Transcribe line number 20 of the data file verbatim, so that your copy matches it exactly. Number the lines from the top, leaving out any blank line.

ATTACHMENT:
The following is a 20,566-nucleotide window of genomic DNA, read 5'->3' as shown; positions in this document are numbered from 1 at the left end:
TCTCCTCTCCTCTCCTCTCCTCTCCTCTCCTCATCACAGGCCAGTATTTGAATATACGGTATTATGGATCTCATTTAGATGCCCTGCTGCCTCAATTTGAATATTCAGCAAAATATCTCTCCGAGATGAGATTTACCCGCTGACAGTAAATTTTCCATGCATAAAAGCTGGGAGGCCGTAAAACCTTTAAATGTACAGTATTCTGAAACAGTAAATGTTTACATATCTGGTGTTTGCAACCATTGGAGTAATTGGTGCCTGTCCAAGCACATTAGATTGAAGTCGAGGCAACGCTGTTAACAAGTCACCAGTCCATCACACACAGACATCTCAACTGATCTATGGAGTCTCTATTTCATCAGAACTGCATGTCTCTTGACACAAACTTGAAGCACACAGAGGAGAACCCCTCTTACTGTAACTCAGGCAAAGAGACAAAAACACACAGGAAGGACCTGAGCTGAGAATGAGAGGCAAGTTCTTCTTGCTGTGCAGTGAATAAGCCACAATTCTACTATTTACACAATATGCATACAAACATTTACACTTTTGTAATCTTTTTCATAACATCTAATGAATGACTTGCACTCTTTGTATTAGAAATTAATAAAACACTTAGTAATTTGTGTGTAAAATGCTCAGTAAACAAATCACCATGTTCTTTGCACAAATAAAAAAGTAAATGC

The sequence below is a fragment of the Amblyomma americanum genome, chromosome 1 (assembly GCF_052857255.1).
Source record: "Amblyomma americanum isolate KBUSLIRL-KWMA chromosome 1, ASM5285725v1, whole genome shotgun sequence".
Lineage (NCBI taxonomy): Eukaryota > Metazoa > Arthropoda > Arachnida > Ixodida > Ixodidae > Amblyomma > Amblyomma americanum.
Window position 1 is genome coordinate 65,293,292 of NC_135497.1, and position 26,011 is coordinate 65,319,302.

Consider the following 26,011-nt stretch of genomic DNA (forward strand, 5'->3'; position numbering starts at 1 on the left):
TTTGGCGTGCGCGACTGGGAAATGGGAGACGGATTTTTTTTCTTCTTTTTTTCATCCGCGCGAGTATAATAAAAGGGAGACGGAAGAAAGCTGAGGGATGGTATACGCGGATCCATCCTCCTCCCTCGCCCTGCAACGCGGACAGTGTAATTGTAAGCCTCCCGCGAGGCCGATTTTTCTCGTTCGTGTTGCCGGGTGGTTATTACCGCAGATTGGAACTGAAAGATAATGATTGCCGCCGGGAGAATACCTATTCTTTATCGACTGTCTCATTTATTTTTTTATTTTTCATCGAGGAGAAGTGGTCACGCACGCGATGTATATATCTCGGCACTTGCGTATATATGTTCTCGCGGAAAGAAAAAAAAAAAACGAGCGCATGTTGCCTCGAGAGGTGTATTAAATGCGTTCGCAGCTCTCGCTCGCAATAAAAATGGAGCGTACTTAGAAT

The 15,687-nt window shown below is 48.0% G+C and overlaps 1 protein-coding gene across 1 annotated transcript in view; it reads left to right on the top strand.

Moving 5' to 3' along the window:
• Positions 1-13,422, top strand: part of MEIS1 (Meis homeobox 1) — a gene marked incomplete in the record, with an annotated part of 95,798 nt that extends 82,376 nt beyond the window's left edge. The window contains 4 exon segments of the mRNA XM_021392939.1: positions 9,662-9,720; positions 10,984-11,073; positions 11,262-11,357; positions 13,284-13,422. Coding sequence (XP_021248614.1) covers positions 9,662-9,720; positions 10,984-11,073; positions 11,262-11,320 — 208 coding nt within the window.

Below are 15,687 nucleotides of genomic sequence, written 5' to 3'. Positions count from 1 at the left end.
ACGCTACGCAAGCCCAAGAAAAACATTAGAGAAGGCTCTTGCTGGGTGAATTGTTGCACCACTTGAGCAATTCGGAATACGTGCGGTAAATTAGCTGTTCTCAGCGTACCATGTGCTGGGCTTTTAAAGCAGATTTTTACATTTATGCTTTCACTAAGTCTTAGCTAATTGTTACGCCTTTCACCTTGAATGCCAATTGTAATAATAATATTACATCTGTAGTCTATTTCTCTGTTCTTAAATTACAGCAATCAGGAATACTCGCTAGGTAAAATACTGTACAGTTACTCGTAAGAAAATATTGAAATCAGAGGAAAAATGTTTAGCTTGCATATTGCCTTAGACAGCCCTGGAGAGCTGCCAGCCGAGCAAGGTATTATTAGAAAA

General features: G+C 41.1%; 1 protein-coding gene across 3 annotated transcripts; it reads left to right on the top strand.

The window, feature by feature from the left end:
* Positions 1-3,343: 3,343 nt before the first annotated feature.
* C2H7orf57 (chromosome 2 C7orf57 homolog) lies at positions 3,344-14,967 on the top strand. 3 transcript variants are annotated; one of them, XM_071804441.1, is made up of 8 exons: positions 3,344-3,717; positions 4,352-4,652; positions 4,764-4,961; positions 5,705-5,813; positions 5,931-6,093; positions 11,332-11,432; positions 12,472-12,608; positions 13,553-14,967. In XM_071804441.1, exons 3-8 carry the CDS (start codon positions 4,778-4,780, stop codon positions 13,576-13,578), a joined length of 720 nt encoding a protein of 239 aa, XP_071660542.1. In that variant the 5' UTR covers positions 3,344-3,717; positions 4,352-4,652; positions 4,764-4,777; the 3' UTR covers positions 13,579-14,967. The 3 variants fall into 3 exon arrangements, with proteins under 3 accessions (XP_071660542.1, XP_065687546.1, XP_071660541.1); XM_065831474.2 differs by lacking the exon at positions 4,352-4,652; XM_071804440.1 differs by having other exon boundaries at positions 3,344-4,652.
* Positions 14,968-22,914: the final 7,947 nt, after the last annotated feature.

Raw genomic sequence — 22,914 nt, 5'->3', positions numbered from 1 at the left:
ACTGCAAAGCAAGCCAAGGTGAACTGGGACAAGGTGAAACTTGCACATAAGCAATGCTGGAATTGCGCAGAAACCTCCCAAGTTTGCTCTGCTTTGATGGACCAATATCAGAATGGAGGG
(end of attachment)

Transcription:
ACTGCAAAGCAAGCCAAGGTGAACTGGGACAAGGTGAAACTTGCACATAAGCAATGCTGGAATTGCGCAGAAACCTCCCAAGTTTGCTCTGCTTTGATGGACCAATATCAGAATGGAGGG